“Boston Is Watching: Virtual Subjectivity.” Presentation, Boston CyberArts Festival, Boston Public Library, April 2009.
"Virtual KinoEye: Mutability, Kinetic Camera, Machinima, and Virtual Subjectivity in Second Life." Paper, Media in Transition 6: stone and papyrus, storage and transmission, MIT, Cambridge, MA, April 2009.
"Keynote Presentation, "Digital Transformations and Conversions in Art- Web 2.0 and Beyond: Virtual Subjectivity," NMC (New Media Consortium) Symposium on New Media and Learning, March 2009.
L1Aura’s EduGolf: http://slurl.com/secondlife/Boga/211/45/44
The Future of Virtual Subjectivity, Fiteiro Cultural
Podcasts for Brooklyn Is Watching: http://brooklyniswatching.com
Professor Loire’s Second Life blog: http://ll2ndlife.blogspot.com/
Rough cuts of the screwball comedy and a music video
Machinima piece for Journal of Virtual Worlds Research on virtual goods and services
Multimedia essay on virtual subjectivity
Bouncing on my toes in preparation for the Burning Life land grab
Thursday, September 3, 2009
I have been working on my course syllabi for the Fall semester, and looking at the description of the take-home final exam, which explains that it is important to sit down, reflect, and be forced to perform a synthesis of what you have learned, even as you have one foot out the door and you are running around busier than ever (well, it doesn't use that language exactly). It occurs to me that I should have to do such a thing before I rush off into teaching and committees again, put the seat of the pants in the seat of the chair (as my professor Susan Gubar always said was the only way to get work done) and answer the question: What have you learned this year, studying virtual subjectivity on sabbatical in Second Life?
I post this here and now I have to do it.
Tuesday, August 25, 2009
L1Aura Loire & Sage Duncan talk about about some pieces in the fabulous SLon des Refusés, part of the BIW Year One Festival, curated elegantly by Mab MacMoragh, Moncherrie Afterthought, Dekka Raymaker, and Arahan Claveau.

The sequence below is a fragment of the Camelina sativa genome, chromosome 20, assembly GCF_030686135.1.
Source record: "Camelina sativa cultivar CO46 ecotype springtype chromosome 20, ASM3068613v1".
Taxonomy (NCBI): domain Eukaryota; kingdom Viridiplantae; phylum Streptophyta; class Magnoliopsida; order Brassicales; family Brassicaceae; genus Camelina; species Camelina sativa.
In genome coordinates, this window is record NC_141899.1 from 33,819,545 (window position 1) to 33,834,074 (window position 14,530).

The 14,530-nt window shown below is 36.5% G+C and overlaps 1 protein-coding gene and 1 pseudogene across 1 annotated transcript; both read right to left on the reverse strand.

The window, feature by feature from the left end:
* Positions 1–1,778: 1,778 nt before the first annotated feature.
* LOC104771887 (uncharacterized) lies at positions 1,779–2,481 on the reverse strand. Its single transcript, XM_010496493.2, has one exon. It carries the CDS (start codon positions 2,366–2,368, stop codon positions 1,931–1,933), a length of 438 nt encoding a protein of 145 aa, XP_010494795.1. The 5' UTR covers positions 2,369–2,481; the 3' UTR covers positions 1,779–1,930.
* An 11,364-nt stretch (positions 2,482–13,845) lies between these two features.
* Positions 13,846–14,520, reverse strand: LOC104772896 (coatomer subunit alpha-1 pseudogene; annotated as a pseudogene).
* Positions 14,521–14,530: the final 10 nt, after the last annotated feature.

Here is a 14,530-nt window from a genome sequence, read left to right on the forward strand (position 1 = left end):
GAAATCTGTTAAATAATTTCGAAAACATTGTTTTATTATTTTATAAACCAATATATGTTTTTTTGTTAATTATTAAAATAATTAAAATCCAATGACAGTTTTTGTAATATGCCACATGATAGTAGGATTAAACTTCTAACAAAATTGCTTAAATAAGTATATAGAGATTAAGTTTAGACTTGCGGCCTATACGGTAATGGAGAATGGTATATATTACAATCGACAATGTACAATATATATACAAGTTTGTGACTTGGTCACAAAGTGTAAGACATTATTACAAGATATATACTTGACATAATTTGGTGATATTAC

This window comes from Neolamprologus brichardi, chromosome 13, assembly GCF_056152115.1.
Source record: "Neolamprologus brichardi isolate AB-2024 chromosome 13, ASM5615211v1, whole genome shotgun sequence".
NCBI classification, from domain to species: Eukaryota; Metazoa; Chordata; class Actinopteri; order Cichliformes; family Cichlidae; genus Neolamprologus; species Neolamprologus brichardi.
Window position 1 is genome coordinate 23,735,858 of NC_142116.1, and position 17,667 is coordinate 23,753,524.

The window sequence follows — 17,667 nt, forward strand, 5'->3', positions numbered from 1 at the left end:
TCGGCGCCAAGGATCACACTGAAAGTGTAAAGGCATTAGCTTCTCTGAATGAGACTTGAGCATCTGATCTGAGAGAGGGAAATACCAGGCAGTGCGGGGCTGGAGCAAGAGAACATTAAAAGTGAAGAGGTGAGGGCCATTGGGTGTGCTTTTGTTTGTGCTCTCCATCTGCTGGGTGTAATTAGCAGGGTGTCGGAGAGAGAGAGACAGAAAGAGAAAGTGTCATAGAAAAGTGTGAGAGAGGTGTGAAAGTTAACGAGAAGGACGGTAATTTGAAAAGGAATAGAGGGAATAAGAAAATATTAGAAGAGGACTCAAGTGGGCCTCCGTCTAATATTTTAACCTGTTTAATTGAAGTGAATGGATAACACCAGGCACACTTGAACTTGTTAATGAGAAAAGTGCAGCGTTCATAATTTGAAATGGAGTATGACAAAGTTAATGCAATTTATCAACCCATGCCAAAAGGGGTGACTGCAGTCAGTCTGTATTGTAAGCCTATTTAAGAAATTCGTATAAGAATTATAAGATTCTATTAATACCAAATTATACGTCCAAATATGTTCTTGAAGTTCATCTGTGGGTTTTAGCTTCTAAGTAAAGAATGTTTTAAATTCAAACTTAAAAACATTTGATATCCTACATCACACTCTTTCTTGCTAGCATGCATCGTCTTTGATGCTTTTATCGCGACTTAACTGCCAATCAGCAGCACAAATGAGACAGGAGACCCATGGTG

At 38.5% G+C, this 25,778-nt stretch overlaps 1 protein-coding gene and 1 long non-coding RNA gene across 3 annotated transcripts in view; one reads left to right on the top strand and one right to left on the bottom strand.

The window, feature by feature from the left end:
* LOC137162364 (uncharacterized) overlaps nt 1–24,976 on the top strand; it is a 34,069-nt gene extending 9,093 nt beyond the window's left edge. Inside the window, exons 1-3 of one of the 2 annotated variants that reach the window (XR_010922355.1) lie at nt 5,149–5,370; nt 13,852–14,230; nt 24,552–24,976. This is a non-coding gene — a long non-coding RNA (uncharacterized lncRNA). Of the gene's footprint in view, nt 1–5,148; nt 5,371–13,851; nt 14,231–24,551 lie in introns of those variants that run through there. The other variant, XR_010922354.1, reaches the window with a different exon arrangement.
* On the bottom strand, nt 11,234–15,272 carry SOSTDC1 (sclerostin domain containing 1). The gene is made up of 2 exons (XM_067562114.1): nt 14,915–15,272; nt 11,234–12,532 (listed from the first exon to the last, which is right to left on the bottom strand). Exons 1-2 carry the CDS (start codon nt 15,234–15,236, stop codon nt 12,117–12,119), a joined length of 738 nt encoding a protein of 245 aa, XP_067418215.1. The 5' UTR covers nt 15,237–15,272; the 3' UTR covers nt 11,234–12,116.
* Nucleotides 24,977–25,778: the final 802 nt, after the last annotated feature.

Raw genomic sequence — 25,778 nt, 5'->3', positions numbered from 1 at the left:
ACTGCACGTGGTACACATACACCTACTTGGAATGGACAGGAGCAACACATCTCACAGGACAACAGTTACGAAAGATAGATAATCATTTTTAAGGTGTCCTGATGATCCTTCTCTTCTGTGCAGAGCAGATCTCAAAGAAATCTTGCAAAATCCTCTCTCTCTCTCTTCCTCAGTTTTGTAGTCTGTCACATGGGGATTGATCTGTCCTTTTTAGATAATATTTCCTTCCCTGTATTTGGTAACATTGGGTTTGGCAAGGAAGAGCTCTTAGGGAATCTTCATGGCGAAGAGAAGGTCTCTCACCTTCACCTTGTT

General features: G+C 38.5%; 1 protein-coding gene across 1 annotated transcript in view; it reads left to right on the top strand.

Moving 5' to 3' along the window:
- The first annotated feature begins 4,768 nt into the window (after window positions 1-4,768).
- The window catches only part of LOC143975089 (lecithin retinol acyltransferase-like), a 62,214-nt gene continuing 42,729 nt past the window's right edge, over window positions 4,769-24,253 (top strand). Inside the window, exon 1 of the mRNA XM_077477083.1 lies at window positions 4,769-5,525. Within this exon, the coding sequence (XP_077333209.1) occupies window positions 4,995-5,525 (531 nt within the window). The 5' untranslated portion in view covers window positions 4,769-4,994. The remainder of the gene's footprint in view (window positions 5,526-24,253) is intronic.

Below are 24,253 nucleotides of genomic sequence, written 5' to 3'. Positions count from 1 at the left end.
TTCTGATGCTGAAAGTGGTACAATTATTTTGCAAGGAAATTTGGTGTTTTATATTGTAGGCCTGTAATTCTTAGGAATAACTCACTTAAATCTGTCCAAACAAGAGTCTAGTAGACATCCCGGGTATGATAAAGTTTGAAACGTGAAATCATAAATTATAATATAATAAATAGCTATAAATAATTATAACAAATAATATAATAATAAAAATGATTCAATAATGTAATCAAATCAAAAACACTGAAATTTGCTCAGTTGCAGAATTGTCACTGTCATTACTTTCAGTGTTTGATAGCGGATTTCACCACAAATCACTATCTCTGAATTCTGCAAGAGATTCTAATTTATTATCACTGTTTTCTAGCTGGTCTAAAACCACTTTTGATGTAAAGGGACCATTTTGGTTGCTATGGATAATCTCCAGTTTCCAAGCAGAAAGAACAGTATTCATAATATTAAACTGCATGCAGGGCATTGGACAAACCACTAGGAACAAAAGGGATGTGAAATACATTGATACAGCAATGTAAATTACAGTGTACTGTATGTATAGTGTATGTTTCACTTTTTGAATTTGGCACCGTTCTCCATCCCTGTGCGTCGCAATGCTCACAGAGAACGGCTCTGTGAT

See the SLon show here for an extra extended week, until August 30: http://slurl.com/secondlife/Magoo/128/128/2
We discuss pieces by: Azdel Slade, four Yip, Man Machinaga, and Robin Moore.
Friday, August 21, 2009
It is unprecedented to see an image like this in Second Life, not just because of the hyper-realism (a topic that came up tangentially in the panel discussion I was on with Rezzable's Paviq Lok and Stacey Fox last week, see previous post), which I see as one of the ways virtual worlds will develop, not because of the skill it must have taken to make the sculpties for this piece. We don't see this kind of non-idealized image, especially of the female body, because most people are not interested, and in fact as I stood in front of Grand Odalisque with a few of my friends, the crowd shifted dramatically, from a quietly appreciative one (mostly in Instant Message, I think), to a rowdy bunch making fat jokes and using local voice chat. Yes, the virtual world is impermanent, ephemeral--that is its nature. But the way it is superficial and false is a choice, the consensual hallucination we create, that makes something like Grand Odalisque so unusual to our eyes, so out of place.